I read Bret Stephens' columns in the Times to get a sense of what the establishment, Wall Street-allied conservatives are thinking. So I was very interested in Stephens' piece praising Congressman Ritchie Torres, not AOC, as NYC's real progressive star:
The bigger mystery is why Torres hasn’t yet become a household name in the United States. On the identity-and-background scorecard, he checks every progressive box. Afro-Latino, the son of a single mom who raised three children working as a mechanic’s assistant on a minimum-wage salary of $4.25 an hour, a product of public housing and public schools, a half brother of two former prison inmates, an N.Y.U. dropout, the Bronx’s first openly gay elected official when he won a seat on the City Council in 2013 at the age of 25 and the victor over a gay-bashing Christian minister when he won his House seat last year.
He’s dazzlingly smart. He sees himself “on a mission to radically reduce racially concentrated poverty in the Bronx and elsewhere in America.”
In other words, Torres is everything a modern-day progressive is supposed to look and be like, except in one respect: Unlike so much of the modern left (including A.O.C., who grew up as an architect’s daughter in the middle-class Westchester town of Yorktown Heights), he really is a child of the working class. He understands what working-class people want, as opposed to what so many of its self-appointed champions claim they want.
“I don’t hire ideologues or zealots,” he tells me on a walk through his district. “Most of the people in the South Bronx are practical rather than ideological. Their concerns are bread and butter, health and housing, schools and jobs.”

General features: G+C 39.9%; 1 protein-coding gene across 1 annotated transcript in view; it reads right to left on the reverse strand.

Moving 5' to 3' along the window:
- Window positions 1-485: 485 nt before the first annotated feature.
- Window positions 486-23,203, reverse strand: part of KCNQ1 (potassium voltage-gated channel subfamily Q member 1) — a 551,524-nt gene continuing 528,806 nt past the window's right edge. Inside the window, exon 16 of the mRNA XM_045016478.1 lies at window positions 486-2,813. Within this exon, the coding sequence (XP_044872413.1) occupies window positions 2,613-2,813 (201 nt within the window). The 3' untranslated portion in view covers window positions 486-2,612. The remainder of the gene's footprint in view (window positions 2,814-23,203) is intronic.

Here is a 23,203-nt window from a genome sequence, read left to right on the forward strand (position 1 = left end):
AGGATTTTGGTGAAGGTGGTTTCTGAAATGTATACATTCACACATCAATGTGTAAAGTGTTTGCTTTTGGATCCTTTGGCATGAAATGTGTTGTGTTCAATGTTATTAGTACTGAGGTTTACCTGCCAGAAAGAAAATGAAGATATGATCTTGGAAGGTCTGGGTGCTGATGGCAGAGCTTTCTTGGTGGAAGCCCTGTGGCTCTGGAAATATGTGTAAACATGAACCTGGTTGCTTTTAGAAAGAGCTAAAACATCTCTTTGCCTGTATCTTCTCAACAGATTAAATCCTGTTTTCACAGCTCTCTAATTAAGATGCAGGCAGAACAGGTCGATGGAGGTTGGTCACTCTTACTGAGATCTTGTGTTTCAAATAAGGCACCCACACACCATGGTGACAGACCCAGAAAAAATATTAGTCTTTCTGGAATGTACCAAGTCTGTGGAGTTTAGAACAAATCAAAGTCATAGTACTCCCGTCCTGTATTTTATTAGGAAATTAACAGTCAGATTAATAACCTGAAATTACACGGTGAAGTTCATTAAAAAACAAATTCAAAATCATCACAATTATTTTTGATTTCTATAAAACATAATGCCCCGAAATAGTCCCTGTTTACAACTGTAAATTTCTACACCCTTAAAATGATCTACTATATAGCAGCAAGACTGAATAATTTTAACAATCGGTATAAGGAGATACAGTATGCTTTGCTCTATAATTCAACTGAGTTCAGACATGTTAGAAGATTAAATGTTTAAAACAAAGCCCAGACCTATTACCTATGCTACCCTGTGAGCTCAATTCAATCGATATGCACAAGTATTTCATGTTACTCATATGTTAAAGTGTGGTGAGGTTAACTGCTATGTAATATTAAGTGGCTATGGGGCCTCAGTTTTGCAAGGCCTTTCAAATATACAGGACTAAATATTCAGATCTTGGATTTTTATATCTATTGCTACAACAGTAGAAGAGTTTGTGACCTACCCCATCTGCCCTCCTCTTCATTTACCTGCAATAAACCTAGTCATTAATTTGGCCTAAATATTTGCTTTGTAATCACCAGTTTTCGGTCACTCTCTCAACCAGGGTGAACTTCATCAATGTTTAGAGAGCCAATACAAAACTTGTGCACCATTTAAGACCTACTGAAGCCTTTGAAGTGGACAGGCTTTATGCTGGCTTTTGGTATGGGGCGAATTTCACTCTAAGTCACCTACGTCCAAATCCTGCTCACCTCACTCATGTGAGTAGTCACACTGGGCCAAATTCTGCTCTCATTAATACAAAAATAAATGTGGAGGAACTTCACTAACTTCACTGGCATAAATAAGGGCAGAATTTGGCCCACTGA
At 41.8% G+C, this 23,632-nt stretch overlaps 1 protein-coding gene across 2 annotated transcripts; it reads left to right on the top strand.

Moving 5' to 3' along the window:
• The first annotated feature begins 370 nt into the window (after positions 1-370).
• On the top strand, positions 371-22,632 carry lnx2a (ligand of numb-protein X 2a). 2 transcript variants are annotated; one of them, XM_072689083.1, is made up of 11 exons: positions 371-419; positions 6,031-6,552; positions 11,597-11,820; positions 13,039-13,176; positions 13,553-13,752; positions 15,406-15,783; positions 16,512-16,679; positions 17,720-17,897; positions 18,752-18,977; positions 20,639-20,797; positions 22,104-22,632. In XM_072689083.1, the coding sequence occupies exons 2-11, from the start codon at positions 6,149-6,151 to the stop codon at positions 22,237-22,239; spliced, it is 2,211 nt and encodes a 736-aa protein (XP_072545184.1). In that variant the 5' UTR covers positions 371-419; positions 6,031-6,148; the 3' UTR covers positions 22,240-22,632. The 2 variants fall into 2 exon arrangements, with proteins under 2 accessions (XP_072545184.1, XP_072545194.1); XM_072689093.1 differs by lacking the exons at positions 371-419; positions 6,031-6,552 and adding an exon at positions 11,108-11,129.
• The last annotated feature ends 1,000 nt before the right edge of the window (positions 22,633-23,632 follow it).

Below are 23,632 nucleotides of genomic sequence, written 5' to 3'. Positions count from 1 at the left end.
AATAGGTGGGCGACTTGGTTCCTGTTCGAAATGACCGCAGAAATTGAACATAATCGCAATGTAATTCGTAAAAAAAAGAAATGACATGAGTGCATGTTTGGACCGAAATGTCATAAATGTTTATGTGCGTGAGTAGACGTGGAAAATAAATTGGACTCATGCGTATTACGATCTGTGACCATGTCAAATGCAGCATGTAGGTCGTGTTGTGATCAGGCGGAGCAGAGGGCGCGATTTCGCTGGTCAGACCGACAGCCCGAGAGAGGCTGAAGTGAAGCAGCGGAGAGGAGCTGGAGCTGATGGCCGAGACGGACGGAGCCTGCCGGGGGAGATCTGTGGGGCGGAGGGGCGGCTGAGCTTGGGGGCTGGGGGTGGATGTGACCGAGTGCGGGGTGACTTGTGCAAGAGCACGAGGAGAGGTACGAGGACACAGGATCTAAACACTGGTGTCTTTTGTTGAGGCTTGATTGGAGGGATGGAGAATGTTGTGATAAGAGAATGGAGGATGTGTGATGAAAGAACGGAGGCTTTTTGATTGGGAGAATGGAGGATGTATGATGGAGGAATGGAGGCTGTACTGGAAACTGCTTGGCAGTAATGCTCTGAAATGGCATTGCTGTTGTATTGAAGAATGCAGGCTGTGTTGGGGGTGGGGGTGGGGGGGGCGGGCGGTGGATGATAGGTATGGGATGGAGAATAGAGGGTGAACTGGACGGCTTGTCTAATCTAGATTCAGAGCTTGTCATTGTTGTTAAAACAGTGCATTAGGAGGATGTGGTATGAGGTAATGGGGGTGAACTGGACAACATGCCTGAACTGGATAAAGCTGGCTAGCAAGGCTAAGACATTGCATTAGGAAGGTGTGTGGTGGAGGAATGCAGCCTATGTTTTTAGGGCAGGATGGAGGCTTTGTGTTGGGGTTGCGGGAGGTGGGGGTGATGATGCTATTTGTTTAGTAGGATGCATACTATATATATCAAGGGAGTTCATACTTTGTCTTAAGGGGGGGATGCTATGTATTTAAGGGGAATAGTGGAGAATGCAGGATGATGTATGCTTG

What this translates to is a 21st-century civil rights agenda based on pressing working-class needs for affordable housing, better schools, safer streets, good health care. The goals are progressive, but the solutions, for Torres, have to be pragmatic.
That emphatically includes giving children the option to attend “carefully regulated, not-for-profit” charter schools, which his district has in abundance, over fierce opposition from teachers’ unions. “If there are parents in my district who have concluded that the best option for their children is a charter school, then who am I to tell them otherwise?” he asks.
Stephens even suggests that Torres should run for governor.
Which raises the question of why somebody like Stephens finds somebody like Torres appealing. I guess there is the conservative fondness for people who really raised themselves up out of poverty, rather than blaming others for their problems. Also the lack of interest in some of the issues that make white men uncomfortable, like Me Too and White Fragility. Torres has not been attacking capitalism and supports reducing the barriers to building more housing in cities. (Housing is his biggest issue.) He is skeptical of higher education as a solution for working-class woes and thinks we already send too many people to college. He doesn't hire zealots.
So here you have the sort of progressive that conservatives want to engage with: one not focused on culture war battles but on pragmatic solutions to real world problems. Some of Torres' solutions would be expensive, for example making Federal Section 8 housing vouchers an entitlement, but money can be negotiated.
Other progressives would say that this sort of focus on "bread and butter issues" means there will never be any real change, so of course Wall Streets supports it; somebody would probably say that this column is partly an attempt to redirect attention away from the sexual politics that recently dominated the state. (Forget Cuomo, forget sexual harassment, let's talk about this working class hero.) I'm not trying to make this a feel good story about bipartisanship; if Stephens lived in most other states he would not be touting any sort of progressive for governor. But I think this is an interesting insight into what Stephens, and I think many others, really fears, and what he might accept if it meant keeping the barbarians from the gate.